The scene had all the makings of yet another tragedy. Twenty-year-old Michael Hill walked into the Ronald E. McNair Learning Academy in Decatur, Georgia, armed with an AK-47, 500 rounds of ammunition, and, in his words, “nothing to live for.”
Yet events in Decatur didn’t turn into another Newtown, thanks to the grace of God and a remarkable woman armed only with her faith.
That woman was Antoinette Tuff, the school’s bookkeeper. After Hill took her as a hostage, Tuff acted as the go-between for Hill and the authorities. It was Tuff who relayed Hill’s demands that the police stop using their radios and “stop all movement” or else he would start shooting.
But that’s not all that she did. Tuff started talking to her captor. Specifically, she started talking to him out of her own experience and as a Christian. As she told CNN, “I was just praying ... in the inside of myself and saying ‘God, what do I say now? What do I do now?’ I just kept saying that on the inside because I knew that I had no words to say.”
But she found the words. She referred to Hill as “sir,” “sweetie, and “baby.” She told him that “we’re not going to hate you.” She then went one step further and told him that “I just want you to know I love you, though, OK?”
And she didn’t stop there. Understanding that Hill was a troubled soul — he had actually gone off his psychiatric medication — she shared her own struggles and pain. She told him about her divorce, her disabled son and her own thoughts of suicide, adding that “We all go through something in life. You’re gonna be OK, sweetheart.”
She even offered to walk outside with him if he turned himself in to make sure that the police wouldn’t shoot him.
Through a combination of love, empathy and grace she persuaded Hill to surrender, and then told him that she was proud of him.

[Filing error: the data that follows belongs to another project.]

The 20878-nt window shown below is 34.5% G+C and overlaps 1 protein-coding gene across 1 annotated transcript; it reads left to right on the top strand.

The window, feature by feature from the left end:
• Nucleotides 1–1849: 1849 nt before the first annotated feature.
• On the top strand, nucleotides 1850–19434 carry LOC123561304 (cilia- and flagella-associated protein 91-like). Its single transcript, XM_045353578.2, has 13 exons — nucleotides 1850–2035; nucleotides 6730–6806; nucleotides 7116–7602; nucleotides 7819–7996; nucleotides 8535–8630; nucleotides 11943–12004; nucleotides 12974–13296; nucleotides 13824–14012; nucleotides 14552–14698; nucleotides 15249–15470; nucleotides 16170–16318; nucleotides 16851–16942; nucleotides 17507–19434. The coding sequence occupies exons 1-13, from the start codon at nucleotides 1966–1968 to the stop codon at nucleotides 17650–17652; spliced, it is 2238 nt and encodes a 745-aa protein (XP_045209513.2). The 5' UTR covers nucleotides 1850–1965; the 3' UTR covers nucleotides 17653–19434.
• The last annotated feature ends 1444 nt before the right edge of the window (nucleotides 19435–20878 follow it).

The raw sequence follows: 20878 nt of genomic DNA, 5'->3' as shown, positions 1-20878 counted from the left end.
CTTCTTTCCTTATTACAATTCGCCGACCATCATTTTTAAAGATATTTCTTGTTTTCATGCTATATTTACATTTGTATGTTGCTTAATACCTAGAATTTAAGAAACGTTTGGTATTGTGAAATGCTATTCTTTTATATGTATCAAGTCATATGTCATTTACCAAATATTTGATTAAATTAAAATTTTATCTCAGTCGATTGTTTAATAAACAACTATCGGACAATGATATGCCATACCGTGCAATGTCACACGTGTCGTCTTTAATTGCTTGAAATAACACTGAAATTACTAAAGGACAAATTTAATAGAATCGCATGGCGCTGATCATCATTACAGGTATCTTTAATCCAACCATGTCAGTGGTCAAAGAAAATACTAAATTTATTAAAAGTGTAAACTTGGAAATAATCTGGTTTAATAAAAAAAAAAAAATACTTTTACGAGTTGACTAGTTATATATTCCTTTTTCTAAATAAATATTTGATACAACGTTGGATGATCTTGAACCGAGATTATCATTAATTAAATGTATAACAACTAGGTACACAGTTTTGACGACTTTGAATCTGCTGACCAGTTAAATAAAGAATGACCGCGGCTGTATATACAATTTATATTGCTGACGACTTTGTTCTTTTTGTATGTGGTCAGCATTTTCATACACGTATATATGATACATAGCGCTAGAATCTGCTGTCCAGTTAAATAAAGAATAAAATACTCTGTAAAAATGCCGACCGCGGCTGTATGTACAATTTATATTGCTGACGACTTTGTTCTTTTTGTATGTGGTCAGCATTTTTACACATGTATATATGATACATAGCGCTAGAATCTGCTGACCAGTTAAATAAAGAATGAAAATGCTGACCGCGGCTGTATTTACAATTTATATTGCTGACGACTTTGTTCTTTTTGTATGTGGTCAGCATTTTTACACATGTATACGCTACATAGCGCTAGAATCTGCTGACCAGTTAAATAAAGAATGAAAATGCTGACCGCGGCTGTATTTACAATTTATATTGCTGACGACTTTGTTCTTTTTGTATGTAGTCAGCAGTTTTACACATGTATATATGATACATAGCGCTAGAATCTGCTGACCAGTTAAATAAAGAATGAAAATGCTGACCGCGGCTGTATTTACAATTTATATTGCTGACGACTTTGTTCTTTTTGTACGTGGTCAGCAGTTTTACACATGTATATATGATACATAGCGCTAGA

After the ordeal, she told the 911 dispatcher who heard and recorded her entire conversation with Hill: “I’ve never been so scared in all the days of my life. Oh, Jesus.”
She told CNN’s Anderson Cooper that part of what helped her was a sermon series her pastor had started on the previous Sunday about being “anchored in the Lord.” In fact, the morning before her encounter with Hill she had started studying what the pastor had to say about being “anchored in the Lord.”
As Cooper told her, “That was good timing of that sermon,” to which she replied, “Very good timing.”
I can’t imagine what she was feeling while Hill pointed a gun at her, and I don’t want to imagine what it would be like to be in her shoes. All I want to do is pray that if I’m ever in such a position that I would respond with a fraction of the grace, love, empathy and courage that Antoinette Tuff did.
The word “hero” gets thrown around pretty promiscuously in our culture. We often use it when what we really mean is “reliable” or even just “celebrity.”
But Antoinette Tuff is the real deal. She is a reminder of what Christian courage looks like: She didn’t need a weapon, just her faith and a willingness to love the unlovable and to share her own pain, failures, and struggles, knowing that the rest was in God’s hands.
Oh Jesus, indeed.
BreakPoint is a Christian worldview ministry that seeks to build and resource a movement of Christians committed to living and defending Christian worldview in all areas of life. Begun by Chuck Colson in 1991 as a daily radio broadcast, BreakPoint provides a Christian perspective on today’s news and trends via radio, interactive media, and print. Today BreakPoint commentaries, co-hosted by Eric Metaxas and John Stonestreet, air daily on more than 1,200 outlets with an estimated weekly listening audience of eight million people. Feel free to contact us at BreakPoint.org where you can read and search answers to common questions.
Eric Metaxas is a co-host of BreakPoint Radio and a best-selling author whose biographies, children's books, and popular apologetics have been translated into more than a dozen languages.
Publication date: September 5, 2013